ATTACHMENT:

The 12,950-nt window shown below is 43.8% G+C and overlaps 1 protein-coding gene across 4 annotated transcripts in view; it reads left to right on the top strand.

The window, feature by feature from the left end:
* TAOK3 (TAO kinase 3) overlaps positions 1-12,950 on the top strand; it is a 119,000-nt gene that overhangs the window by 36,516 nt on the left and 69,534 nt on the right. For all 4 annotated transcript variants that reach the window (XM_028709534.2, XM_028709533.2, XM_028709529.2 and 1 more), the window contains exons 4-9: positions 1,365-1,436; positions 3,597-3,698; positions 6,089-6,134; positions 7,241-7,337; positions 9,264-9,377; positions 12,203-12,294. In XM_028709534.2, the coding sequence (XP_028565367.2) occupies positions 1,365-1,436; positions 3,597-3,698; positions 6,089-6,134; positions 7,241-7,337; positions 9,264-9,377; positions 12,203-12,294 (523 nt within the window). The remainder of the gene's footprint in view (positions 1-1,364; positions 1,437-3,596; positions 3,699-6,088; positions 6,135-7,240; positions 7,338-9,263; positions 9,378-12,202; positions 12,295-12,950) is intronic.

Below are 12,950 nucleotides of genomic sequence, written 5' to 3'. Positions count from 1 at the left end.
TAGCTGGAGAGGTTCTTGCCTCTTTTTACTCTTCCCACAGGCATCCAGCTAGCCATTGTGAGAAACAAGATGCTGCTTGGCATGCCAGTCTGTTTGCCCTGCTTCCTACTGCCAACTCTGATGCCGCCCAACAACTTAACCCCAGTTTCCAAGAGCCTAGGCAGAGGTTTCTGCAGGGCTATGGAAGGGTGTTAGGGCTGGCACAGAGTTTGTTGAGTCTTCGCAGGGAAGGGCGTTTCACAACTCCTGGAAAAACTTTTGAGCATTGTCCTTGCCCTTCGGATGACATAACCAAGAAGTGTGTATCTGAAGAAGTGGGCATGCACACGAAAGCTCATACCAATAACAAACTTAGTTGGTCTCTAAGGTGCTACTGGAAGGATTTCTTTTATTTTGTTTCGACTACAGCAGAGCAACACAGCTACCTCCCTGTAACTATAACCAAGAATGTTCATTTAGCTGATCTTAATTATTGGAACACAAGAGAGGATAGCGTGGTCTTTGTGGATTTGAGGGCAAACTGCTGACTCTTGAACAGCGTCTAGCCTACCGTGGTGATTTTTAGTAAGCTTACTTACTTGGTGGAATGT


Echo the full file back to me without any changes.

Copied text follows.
The 12,950-nt window shown below is 43.8% G+C and overlaps 1 protein-coding gene across 4 annotated transcripts in view; it reads left to right on the top strand.

The window, feature by feature from the left end:
* TAOK3 (TAO kinase 3) overlaps positions 1-12,950 on the top strand; it is a 119,000-nt gene that overhangs the window by 36,516 nt on the left and 69,534 nt on the right. For all 4 annotated transcript variants that reach the window (XM_028709534.2, XM_028709533.2, XM_028709529.2 and 1 more), the window contains exons 4-9: positions 1,365-1,436; positions 3,597-3,698; positions 6,089-6,134; positions 7,241-7,337; positions 9,264-9,377; positions 12,203-12,294. In XM_028709534.2, the coding sequence (XP_028565367.2) occupies positions 1,365-1,436; positions 3,597-3,698; positions 6,089-6,134; positions 7,241-7,337; positions 9,264-9,377; positions 12,203-12,294 (523 nt within the window). The remainder of the gene's footprint in view (positions 1-1,364; positions 1,437-3,596; positions 3,699-6,088; positions 6,135-7,240; positions 7,338-9,263; positions 9,378-12,202; positions 12,295-12,950) is intronic.

Below are 12,950 nucleotides of genomic sequence, written 5' to 3'. Positions count from 1 at the left end.
TAGCTGGAGAGGTTCTTGCCTCTTTTTACTCTTCCCACAGGCATCCAGCTAGCCATTGTGAGAAACAAGATGCTGCTTGGCATGCCAGTCTGTTTGCCCTGCTTCCTACTGCCAACTCTGATGCCGCCCAACAACTTAACCCCAGTTTCCAAGAGCCTAGGCAGAGGTTTCTGCAGGGCTATGGAAGGGTGTTAGGGCTGGCACAGAGTTTGTTGAGTCTTCGCAGGGAAGGGCGTTTCACAACTCCTGGAAAAACTTTTGAGCATTGTCCTTGCCCTTCGGATGACATAACCAAGAAGTGTGTATCTGAAGAAGTGGGCATGCACACGAAAGCTCATACCAATAACAAACTTAGTTGGTCTCTAAGGTGCTACTGGAAGGATTTCTTTTATTTTGTTTCGACTACAGCAGAGCAACACAGCTACCTCCCTGTAACTATAACCAAGAATGTTCATTTAGCTGATCTTAATTATTGGAACACAAGAGAGGATAGCGTGGTCTTTGTGGATTTGAGGGCAAACTGCTGACTCTTGAACAGCGTCTAGCCTACCGTGGTGATTTTTAGTAAGCTTACTTACTTGGTGGAATGT